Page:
'The early bird catches the nest': possible competition between scops owls and ring-necked parakeets.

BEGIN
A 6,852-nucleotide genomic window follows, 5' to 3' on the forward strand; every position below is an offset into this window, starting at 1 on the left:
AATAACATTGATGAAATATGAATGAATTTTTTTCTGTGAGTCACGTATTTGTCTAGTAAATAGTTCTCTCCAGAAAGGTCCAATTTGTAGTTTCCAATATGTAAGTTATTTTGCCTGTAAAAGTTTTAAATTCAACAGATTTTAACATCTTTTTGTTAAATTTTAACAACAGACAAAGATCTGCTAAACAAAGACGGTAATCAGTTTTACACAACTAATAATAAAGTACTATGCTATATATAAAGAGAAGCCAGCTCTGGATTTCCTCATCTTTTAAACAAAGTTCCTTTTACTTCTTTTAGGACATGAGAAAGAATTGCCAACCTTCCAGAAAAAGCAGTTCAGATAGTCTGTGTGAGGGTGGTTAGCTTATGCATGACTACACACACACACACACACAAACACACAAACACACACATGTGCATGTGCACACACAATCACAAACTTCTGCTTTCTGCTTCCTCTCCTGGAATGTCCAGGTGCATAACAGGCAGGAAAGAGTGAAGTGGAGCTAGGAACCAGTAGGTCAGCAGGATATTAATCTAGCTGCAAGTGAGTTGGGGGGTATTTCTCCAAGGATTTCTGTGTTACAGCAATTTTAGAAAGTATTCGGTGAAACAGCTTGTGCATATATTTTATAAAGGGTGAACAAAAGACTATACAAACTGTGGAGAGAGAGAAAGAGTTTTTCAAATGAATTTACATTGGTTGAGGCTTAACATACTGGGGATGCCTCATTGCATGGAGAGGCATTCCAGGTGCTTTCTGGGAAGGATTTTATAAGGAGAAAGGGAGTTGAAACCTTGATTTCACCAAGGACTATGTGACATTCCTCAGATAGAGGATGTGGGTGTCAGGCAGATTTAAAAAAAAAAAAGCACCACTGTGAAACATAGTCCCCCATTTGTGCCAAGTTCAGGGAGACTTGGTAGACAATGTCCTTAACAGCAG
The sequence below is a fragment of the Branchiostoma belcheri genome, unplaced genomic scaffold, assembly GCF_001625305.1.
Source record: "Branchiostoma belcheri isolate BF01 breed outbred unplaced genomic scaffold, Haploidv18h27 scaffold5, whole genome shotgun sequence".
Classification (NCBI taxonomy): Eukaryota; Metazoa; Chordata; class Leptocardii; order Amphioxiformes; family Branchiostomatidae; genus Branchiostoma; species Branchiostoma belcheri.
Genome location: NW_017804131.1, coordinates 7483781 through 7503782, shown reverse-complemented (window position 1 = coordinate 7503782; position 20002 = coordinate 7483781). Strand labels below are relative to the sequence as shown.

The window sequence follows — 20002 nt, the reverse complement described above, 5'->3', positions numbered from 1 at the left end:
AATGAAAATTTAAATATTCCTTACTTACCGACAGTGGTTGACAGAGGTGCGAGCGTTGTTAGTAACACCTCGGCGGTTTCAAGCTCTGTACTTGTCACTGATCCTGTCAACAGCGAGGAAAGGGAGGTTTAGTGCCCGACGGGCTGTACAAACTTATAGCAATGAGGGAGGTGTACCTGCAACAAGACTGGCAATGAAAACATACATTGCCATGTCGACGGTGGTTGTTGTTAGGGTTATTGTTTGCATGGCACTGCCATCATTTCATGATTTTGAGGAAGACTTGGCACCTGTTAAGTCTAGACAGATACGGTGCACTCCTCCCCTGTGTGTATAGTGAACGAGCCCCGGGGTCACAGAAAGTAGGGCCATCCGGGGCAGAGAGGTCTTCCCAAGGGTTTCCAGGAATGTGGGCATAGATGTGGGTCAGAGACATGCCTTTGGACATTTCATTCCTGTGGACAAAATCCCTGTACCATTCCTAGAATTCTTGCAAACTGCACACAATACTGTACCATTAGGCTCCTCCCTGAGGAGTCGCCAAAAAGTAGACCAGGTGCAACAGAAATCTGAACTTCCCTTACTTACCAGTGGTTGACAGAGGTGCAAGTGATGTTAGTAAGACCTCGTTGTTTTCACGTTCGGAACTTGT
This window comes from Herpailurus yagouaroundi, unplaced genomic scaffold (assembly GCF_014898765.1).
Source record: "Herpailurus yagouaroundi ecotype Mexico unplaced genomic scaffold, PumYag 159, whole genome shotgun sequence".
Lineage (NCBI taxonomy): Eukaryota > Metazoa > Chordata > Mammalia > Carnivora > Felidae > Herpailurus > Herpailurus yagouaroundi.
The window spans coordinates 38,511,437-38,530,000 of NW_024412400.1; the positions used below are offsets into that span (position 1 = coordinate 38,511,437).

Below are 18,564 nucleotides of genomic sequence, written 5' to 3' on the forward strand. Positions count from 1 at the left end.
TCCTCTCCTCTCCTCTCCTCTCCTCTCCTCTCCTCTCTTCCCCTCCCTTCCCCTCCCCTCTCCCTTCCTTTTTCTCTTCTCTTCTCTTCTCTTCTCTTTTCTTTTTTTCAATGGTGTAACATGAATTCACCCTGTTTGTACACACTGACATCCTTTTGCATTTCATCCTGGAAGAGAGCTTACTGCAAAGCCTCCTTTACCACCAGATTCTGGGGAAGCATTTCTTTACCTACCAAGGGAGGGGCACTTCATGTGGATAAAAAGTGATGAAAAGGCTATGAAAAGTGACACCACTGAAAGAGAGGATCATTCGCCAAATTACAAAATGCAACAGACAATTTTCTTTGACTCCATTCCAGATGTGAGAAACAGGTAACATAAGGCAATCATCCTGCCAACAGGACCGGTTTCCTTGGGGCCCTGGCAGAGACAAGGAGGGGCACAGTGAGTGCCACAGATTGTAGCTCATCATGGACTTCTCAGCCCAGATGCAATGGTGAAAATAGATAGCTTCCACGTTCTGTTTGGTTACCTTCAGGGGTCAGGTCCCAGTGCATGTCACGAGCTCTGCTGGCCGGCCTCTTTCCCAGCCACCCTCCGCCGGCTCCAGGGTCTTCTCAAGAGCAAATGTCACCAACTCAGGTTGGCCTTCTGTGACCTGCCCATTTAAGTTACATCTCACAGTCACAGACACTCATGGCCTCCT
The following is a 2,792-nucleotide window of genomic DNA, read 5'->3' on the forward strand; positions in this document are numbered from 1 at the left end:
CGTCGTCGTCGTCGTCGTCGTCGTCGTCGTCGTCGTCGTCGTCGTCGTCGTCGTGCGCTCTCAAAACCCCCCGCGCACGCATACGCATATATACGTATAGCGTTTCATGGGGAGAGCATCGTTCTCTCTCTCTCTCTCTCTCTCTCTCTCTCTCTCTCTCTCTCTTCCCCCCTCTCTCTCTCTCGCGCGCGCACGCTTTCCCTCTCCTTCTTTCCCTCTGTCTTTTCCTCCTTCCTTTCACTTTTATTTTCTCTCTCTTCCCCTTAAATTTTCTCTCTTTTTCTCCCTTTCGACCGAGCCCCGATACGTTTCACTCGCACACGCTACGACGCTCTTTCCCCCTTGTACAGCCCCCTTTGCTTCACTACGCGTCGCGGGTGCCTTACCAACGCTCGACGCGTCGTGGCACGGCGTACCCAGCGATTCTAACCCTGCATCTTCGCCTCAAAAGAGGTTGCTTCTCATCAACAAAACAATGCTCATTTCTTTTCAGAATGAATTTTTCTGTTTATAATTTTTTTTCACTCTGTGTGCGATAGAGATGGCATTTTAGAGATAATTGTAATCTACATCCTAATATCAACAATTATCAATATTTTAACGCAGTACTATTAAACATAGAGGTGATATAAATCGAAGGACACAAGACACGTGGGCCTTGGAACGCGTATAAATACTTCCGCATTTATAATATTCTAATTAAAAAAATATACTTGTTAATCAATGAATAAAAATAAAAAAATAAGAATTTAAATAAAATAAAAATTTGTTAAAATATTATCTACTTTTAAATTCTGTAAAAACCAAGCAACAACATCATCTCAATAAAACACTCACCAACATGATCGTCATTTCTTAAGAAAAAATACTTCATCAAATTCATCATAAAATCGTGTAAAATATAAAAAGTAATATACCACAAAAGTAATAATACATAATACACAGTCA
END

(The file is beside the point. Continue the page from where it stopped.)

Competition for critical resources is one of the key mechanisms through which invasive species impact on native communities. Among birds, the widely introduced ring-necked parakeet Psittacula krameri locally affects cavity-nesting communities through competition for suitable tree cavities, although it remains unclear to what extent such competition translates into population declines of native species. Here, we studied the potential for nest site competition between ring-necked parakeets and the native scops owl Otus scops, a small nocturnal migratory raptor, by comparing the spatial distribution of the nest site locations of the raptor before (2002) and after (2015) the parakeet invasion. Pre-invasion nesting sites of scops owls (2002) strongly coincided with those selected by ring-necked parakeets, but although both parakeet and scops owl populations increased during the study period, this was no longer true for 2015. Ring-necked parakeets took over several cavities formerly occupied by scops owls, and land-use data suggest that because of the higher overall breeding densities in 2015, scops owls were forced to occupy suboptimal breeding habitats to minimize nest site competition with invasive parakeets. Ring-necked parakeets start breeding early in the season, a behaviour enabling them to secure the best nest sites first, before the owls return from their wintering grounds. Our study highlights that locally observed competition not necessarily impacts on population dynamics of competing species and thus warns against uncritical extrapolation of smaller scale studies for assessing invasive species risks at larger spatial scales. Nonetheless, given the increasing number of studies demonstrating its competitive capacities, monitoring of ring-necked parakeet populations is prudent and mitigation measures (such as mounting of man-made nest-boxes, which are used by scops owls, but not by parakeets) may be justified when the parakeets are likely to invade areas harbouring cavity-nesters of conservation concern.